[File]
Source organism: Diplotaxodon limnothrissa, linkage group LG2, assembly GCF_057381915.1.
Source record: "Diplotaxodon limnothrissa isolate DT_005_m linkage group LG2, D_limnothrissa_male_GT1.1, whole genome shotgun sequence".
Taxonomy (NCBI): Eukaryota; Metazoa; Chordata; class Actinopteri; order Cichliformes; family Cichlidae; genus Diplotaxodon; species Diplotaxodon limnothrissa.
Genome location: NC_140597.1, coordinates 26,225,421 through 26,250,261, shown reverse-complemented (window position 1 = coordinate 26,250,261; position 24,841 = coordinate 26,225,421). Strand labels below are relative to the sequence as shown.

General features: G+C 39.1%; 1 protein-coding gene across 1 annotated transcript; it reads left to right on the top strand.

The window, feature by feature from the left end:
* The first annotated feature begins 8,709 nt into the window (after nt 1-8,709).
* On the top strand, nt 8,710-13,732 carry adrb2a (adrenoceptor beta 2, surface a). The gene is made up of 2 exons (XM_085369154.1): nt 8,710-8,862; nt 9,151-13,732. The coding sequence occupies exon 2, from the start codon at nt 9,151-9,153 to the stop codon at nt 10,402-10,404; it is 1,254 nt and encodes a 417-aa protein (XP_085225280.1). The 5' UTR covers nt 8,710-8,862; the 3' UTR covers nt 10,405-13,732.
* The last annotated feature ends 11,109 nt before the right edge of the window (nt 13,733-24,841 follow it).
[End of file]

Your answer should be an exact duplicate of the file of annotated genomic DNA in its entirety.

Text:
Source organism: Diplotaxodon limnothrissa, linkage group LG2, assembly GCF_057381915.1.
Source record: "Diplotaxodon limnothrissa isolate DT_005_m linkage group LG2, D_limnothrissa_male_GT1.1, whole genome shotgun sequence".
Taxonomy (NCBI): Eukaryota; Metazoa; Chordata; class Actinopteri; order Cichliformes; family Cichlidae; genus Diplotaxodon; species Diplotaxodon limnothrissa.
Genome location: NC_140597.1, coordinates 26,225,421 through 26,250,261, shown reverse-complemented (window position 1 = coordinate 26,250,261; position 24,841 = coordinate 26,225,421). Strand labels below are relative to the sequence as shown.

General features: G+C 39.1%; 1 protein-coding gene across 1 annotated transcript; it reads left to right on the top strand.

The window, feature by feature from the left end:
* The first annotated feature begins 8,709 nt into the window (after nt 1-8,709).
* On the top strand, nt 8,710-13,732 carry adrb2a (adrenoceptor beta 2, surface a). The gene is made up of 2 exons (XM_085369154.1): nt 8,710-8,862; nt 9,151-13,732. The coding sequence occupies exon 2, from the start codon at nt 9,151-9,153 to the stop codon at nt 10,402-10,404; it is 1,254 nt and encodes a 417-aa protein (XP_085225280.1). The 5' UTR covers nt 8,710-8,862; the 3' UTR covers nt 10,405-13,732.
* The last annotated feature ends 11,109 nt before the right edge of the window (nt 13,733-24,841 follow it).